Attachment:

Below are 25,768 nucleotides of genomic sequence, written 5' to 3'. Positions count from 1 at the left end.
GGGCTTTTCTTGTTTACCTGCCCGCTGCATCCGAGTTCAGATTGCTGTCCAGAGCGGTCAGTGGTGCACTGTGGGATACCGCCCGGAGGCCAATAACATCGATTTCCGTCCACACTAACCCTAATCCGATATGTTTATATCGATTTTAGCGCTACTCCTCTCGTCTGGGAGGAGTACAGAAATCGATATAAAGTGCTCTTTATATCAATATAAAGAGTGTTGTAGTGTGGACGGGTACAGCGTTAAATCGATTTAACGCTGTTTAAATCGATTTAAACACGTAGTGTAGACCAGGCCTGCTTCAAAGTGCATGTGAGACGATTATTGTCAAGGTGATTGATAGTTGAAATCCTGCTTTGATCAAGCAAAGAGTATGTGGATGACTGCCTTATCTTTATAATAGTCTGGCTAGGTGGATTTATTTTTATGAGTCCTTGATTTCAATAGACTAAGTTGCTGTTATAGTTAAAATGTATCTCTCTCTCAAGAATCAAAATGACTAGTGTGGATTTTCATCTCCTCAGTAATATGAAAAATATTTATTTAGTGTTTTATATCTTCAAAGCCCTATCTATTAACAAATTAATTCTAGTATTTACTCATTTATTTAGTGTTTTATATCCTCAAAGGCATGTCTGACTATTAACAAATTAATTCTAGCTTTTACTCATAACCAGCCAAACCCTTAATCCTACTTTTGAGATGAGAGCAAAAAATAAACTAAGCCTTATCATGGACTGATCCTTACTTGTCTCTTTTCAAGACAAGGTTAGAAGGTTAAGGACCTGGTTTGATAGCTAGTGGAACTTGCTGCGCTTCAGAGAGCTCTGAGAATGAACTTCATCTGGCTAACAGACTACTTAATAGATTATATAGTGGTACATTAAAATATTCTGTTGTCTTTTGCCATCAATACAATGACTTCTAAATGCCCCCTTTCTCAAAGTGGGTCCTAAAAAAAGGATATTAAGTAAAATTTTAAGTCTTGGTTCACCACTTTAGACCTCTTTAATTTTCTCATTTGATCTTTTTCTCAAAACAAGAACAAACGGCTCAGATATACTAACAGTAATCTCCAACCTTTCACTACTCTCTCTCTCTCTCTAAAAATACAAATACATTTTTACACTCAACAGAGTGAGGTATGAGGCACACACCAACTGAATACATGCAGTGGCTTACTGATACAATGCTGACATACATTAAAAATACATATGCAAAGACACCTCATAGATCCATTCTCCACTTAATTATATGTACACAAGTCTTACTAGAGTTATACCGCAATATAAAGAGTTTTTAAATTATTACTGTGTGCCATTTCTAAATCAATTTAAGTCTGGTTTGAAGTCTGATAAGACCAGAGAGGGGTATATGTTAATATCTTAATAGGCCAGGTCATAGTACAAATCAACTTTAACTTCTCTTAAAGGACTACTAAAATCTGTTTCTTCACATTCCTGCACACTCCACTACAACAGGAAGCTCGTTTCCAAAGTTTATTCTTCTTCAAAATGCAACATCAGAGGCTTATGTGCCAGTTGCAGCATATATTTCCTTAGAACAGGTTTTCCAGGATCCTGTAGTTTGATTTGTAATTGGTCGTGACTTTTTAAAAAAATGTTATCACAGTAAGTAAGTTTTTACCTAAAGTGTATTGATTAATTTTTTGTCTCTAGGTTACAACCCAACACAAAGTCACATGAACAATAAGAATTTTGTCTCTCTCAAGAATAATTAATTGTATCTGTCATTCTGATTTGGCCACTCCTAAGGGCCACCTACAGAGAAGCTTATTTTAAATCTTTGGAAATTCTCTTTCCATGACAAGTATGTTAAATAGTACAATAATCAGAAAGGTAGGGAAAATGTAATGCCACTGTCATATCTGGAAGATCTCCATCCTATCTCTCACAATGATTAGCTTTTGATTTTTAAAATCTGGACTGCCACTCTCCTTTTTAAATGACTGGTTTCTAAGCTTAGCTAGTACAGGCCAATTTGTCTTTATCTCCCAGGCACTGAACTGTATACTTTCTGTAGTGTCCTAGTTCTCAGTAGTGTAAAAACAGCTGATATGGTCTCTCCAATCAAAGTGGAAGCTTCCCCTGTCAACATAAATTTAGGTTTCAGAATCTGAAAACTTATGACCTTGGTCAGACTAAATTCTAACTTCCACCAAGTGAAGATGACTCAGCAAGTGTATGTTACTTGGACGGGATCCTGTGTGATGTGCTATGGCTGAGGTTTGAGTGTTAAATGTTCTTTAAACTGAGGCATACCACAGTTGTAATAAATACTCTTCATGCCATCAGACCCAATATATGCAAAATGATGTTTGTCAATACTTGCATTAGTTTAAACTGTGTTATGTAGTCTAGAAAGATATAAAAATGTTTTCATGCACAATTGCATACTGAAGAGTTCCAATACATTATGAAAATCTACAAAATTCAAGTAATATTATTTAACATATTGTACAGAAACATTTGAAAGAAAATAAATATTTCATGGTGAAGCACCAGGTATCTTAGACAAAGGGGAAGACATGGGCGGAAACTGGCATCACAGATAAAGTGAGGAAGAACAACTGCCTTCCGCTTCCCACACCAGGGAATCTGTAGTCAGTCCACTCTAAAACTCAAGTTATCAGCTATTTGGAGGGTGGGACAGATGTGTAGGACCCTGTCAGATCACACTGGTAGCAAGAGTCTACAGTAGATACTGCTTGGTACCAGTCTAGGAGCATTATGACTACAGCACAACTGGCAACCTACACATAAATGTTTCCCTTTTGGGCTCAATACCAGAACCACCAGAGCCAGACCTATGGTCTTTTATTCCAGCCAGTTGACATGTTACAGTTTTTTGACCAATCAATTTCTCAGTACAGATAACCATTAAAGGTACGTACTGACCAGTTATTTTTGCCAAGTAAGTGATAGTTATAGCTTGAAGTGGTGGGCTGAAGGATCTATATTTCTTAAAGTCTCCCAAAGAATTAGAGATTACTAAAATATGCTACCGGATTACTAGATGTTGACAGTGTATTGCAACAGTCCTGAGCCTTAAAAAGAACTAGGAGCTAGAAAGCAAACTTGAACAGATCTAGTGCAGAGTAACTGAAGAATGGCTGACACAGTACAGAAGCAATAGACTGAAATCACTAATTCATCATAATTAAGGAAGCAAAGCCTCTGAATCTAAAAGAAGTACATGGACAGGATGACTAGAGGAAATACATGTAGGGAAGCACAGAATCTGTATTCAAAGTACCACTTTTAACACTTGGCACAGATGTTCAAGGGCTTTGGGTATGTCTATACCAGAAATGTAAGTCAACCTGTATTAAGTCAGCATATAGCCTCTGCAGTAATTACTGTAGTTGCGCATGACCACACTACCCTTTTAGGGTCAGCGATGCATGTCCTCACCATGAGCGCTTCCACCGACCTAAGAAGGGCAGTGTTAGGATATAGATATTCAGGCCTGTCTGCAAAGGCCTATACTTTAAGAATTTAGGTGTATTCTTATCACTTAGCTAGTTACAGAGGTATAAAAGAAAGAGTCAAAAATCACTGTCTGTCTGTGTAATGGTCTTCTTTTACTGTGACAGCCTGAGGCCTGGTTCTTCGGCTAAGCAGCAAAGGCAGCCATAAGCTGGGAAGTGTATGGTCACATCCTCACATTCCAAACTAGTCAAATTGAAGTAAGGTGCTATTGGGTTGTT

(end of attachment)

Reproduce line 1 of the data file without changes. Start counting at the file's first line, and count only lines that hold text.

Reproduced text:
Below are 25,768 nucleotides of genomic sequence, written 5' to 3'. Positions count from 1 at the left end.